How to Argue Your Point Effectively


You can use persuasive speaking and writing skills in any field. It might be something as simple as persuasive sales writing that makes a customer buy a product. It might be something as important as arguing for your party in a government setting.

Persuasive Writing

When you are writing to persuade, you need to write as if your opinion is undoubtedly the right one. You don’t need to look much into the other side of the argument.

The trick is to write passionately, as a large part of trying to persuade someone to come around to your way of thinking is write down your personal opinion and how you feel on a subject.

An Argument

When writing to argue, you need to take a step back from the subject and take a look at both sides. In most cases, you will put your own opinion aside while you write. Your research, presentation of facts and view from both sides will bring you to a conclusion that will tell you the side of the argument that is most valid.

The Difference

When writing to persuade, you are trying to tell someone how your opinion is correct through facts, your own experiences and other people’s views. When writing to argue, you are looking for the correct side of the argument, in spite of your opinions.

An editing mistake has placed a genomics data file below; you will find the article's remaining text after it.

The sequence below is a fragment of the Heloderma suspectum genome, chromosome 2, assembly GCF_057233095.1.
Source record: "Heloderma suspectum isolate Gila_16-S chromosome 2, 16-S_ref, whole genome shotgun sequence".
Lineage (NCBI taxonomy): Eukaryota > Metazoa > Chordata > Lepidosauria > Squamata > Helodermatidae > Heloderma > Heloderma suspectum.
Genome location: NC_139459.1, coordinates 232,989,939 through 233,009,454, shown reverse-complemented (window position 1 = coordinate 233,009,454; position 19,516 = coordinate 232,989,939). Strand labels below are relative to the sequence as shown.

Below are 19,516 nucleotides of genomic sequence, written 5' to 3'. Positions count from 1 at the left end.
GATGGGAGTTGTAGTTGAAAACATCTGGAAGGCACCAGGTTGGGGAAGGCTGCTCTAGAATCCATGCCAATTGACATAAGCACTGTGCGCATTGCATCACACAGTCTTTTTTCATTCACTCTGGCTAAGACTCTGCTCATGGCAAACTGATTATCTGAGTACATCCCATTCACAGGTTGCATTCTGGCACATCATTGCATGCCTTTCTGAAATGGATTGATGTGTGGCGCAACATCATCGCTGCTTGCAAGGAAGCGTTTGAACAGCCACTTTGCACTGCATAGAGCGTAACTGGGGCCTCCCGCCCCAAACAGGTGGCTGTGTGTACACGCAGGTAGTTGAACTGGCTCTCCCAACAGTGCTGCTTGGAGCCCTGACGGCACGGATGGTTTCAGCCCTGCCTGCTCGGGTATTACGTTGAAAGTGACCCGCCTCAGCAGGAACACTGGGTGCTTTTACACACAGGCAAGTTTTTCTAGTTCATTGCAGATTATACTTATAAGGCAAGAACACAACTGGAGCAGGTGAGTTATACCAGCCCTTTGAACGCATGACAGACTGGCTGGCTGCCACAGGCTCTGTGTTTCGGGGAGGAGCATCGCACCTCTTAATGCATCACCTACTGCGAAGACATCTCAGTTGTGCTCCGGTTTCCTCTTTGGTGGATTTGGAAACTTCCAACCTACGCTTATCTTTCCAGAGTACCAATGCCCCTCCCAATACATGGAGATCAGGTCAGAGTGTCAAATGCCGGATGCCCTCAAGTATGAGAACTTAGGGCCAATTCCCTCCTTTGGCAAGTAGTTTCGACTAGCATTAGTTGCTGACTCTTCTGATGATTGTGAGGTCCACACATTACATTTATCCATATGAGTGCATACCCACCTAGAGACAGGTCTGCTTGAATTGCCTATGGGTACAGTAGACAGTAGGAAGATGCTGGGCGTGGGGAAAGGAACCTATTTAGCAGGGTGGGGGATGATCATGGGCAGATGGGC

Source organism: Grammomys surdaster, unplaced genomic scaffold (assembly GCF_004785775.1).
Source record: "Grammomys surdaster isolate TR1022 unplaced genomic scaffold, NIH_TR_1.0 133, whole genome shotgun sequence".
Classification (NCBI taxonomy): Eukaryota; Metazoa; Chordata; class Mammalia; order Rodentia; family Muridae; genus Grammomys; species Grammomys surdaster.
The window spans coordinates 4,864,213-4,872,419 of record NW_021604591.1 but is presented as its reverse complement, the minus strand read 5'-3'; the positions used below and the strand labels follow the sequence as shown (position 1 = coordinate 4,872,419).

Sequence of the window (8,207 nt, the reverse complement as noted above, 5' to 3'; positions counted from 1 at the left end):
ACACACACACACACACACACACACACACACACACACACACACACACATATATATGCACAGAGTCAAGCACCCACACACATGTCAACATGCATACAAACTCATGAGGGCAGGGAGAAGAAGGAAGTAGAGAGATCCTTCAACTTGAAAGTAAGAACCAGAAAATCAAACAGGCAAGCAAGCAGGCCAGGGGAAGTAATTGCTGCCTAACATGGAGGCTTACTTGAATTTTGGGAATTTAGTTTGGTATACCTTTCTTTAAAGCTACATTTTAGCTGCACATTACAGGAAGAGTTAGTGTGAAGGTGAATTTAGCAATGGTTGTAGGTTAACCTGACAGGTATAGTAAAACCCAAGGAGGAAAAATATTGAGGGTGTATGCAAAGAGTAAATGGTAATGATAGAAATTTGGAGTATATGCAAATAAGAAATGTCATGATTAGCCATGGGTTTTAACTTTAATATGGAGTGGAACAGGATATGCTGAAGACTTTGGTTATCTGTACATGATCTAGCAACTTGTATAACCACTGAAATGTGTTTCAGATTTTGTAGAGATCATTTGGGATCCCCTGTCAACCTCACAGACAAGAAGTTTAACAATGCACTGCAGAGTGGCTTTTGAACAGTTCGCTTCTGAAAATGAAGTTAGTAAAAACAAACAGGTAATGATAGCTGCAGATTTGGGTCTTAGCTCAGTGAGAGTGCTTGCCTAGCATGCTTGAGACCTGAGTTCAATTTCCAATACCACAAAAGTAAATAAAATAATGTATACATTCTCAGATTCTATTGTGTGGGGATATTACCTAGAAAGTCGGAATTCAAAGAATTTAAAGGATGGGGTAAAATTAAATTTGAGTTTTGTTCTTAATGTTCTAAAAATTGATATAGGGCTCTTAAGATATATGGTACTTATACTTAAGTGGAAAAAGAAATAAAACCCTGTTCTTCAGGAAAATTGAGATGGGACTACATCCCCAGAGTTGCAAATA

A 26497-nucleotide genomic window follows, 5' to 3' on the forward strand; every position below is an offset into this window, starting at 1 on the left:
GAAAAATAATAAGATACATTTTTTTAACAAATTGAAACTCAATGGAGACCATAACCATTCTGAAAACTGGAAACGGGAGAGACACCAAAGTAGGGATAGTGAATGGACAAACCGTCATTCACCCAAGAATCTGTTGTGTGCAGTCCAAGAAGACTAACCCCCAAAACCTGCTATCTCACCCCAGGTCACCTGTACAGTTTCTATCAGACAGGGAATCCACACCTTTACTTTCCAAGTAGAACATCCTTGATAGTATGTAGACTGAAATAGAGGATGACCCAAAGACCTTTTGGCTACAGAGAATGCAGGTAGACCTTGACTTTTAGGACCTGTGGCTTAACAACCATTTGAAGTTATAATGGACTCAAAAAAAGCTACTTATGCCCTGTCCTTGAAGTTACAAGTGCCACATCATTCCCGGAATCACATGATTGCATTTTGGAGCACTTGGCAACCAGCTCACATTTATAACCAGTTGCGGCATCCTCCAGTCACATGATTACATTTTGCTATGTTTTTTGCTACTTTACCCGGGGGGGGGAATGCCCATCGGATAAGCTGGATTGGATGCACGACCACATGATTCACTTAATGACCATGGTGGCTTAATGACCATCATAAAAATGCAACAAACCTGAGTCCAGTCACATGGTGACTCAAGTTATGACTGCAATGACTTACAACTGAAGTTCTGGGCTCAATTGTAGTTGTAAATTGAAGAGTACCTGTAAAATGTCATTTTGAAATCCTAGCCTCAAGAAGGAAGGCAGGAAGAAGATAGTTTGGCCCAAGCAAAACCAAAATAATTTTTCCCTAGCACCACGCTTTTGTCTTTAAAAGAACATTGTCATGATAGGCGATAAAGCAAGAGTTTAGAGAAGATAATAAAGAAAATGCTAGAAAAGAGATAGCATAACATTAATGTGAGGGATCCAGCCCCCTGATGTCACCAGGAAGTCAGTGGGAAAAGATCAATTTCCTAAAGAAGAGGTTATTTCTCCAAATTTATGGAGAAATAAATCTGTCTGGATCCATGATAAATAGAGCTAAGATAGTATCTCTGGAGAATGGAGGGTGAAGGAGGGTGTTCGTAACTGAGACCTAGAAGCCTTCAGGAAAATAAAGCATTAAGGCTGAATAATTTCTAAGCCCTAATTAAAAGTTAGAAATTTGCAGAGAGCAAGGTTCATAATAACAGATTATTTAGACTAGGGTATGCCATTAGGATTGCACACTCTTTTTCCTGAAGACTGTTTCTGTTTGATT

Take It a Step Further

Many online schools offer courses that can help you develop your argument, persuasion and dispute resolution skills. The masters degree in dispute resolution degree is a great idea for those working in an environment where conflict is a fact of life. This would be ideal for aspiring lawyers, government professionals, law enforcement and those in managerial positions.

Dispute resolution takes the skills of persuasion and argument, and teaches you to use them in a broader area. You take into account more than what each party wants. Conflict issues are broken down and shared interests are identified. This helps to improve communication and reveal areas where the two parties can agree.

In the Real World

These skills could be brilliant for salespeople, diplomats, those in government roles and — of course — lawyers.

Even if you aren’t working in one of these sectors, then being able to argue your point can be useful. Even if you are a working in a retail role, the ability to persuade a customer to buy or an employer to give you more benefits can be useful.

Putting these sorts of skills on your resume shows an employer that you can get your point across. This means you are more likely to argue in their corner and be passionate about what you do.


About the Author:Jess Shanahan is a business owner who understands the
importance of persuasive writing and how to present an argument. She
used Creighton University online Creighton University online courses
to polish her skills.




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